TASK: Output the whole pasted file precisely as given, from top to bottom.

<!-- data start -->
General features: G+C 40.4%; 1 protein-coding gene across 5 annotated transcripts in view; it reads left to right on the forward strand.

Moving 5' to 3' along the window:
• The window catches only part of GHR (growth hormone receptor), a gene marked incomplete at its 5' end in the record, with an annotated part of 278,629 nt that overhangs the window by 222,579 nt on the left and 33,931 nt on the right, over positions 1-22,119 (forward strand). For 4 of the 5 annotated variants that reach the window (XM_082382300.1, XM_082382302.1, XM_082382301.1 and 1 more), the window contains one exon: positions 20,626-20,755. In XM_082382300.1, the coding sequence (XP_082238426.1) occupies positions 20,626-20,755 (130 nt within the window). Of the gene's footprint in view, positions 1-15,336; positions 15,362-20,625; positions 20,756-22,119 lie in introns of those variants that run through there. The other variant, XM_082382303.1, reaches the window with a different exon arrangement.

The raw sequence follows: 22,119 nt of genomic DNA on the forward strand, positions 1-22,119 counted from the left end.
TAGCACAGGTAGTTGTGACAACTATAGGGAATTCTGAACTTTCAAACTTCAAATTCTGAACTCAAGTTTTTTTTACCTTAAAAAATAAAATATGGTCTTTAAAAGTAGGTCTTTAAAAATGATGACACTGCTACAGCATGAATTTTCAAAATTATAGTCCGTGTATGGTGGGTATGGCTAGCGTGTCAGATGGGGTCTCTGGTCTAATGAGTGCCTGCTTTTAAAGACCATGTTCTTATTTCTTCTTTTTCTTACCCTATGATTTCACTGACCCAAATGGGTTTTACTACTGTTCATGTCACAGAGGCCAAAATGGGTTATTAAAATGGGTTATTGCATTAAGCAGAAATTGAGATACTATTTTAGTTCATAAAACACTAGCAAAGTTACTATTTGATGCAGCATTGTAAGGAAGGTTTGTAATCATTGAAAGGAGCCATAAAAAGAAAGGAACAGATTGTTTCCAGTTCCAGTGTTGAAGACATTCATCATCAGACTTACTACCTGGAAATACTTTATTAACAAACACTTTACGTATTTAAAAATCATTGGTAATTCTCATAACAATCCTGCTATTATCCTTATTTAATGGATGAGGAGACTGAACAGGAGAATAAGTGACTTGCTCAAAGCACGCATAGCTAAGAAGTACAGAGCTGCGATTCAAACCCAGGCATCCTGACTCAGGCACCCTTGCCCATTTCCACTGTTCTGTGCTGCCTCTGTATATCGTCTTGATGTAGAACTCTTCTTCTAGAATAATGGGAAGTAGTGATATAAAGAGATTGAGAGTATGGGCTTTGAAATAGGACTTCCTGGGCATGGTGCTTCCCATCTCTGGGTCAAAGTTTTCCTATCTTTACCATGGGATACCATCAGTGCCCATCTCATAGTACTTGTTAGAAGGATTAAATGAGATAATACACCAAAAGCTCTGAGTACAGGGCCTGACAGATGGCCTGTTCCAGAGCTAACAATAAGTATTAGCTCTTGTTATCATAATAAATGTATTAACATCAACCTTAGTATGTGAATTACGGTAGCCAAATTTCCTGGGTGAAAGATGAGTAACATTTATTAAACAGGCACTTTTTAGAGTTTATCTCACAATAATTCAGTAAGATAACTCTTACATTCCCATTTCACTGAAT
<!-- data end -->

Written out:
General features: G+C 40.4%; 1 protein-coding gene across 5 annotated transcripts in view; it reads left to right on the forward strand.

Moving 5' to 3' along the window:
• The window catches only part of GHR (growth hormone receptor), a gene marked incomplete at its 5' end in the record, with an annotated part of 278,629 nt that overhangs the window by 222,579 nt on the left and 33,931 nt on the right, over positions 1-22,119 (forward strand). For 4 of the 5 annotated variants that reach the window (XM_082382300.1, XM_082382302.1, XM_082382301.1 and 1 more), the window contains one exon: positions 20,626-20,755. In XM_082382300.1, the coding sequence (XP_082238426.1) occupies positions 20,626-20,755 (130 nt within the window). Of the gene's footprint in view, positions 1-15,336; positions 15,362-20,625; positions 20,756-22,119 lie in introns of those variants that run through there. The other variant, XM_082382303.1, reaches the window with a different exon arrangement.

The raw sequence follows: 22,119 nt of genomic DNA on the forward strand, positions 1-22,119 counted from the left end.
TAGCACAGGTAGTTGTGACAACTATAGGGAATTCTGAACTTTCAAACTTCAAATTCTGAACTCAAGTTTTTTTTACCTTAAAAAATAAAATATGGTCTTTAAAAGTAGGTCTTTAAAAATGATGACACTGCTACAGCATGAATTTTCAAAATTATAGTCCGTGTATGGTGGGTATGGCTAGCGTGTCAGATGGGGTCTCTGGTCTAATGAGTGCCTGCTTTTAAAGACCATGTTCTTATTTCTTCTTTTTCTTACCCTATGATTTCACTGACCCAAATGGGTTTTACTACTGTTCATGTCACAGAGGCCAAAATGGGTTATTAAAATGGGTTATTGCATTAAGCAGAAATTGAGATACTATTTTAGTTCATAAAACACTAGCAAAGTTACTATTTGATGCAGCATTGTAAGGAAGGTTTGTAATCATTGAAAGGAGCCATAAAAAGAAAGGAACAGATTGTTTCCAGTTCCAGTGTTGAAGACATTCATCATCAGACTTACTACCTGGAAATACTTTATTAACAAACACTTTACGTATTTAAAAATCATTGGTAATTCTCATAACAATCCTGCTATTATCCTTATTTAATGGATGAGGAGACTGAACAGGAGAATAAGTGACTTGCTCAAAGCACGCATAGCTAAGAAGTACAGAGCTGCGATTCAAACCCAGGCATCCTGACTCAGGCACCCTTGCCCATTTCCACTGTTCTGTGCTGCCTCTGTATATCGTCTTGATGTAGAACTCTTCTTCTAGAATAATGGGAAGTAGTGATATAAAGAGATTGAGAGTATGGGCTTTGAAATAGGACTTCCTGGGCATGGTGCTTCCCATCTCTGGGTCAAAGTTTTCCTATCTTTACCATGGGATACCATCAGTGCCCATCTCATAGTACTTGTTAGAAGGATTAAATGAGATAATACACCAAAAGCTCTGAGTACAGGGCCTGACAGATGGCCTGTTCCAGAGCTAACAATAAGTATTAGCTCTTGTTATCATAATAAATGTATTAACATCAACCTTAGTATGTGAATTACGGTAGCCAAATTTCCTGGGTGAAAGATGAGTAACATTTATTAAACAGGCACTTTTTAGAGTTTATCTCACAATAATTCAGTAAGATAACTCTTACATTCCCATTTCACTGAAT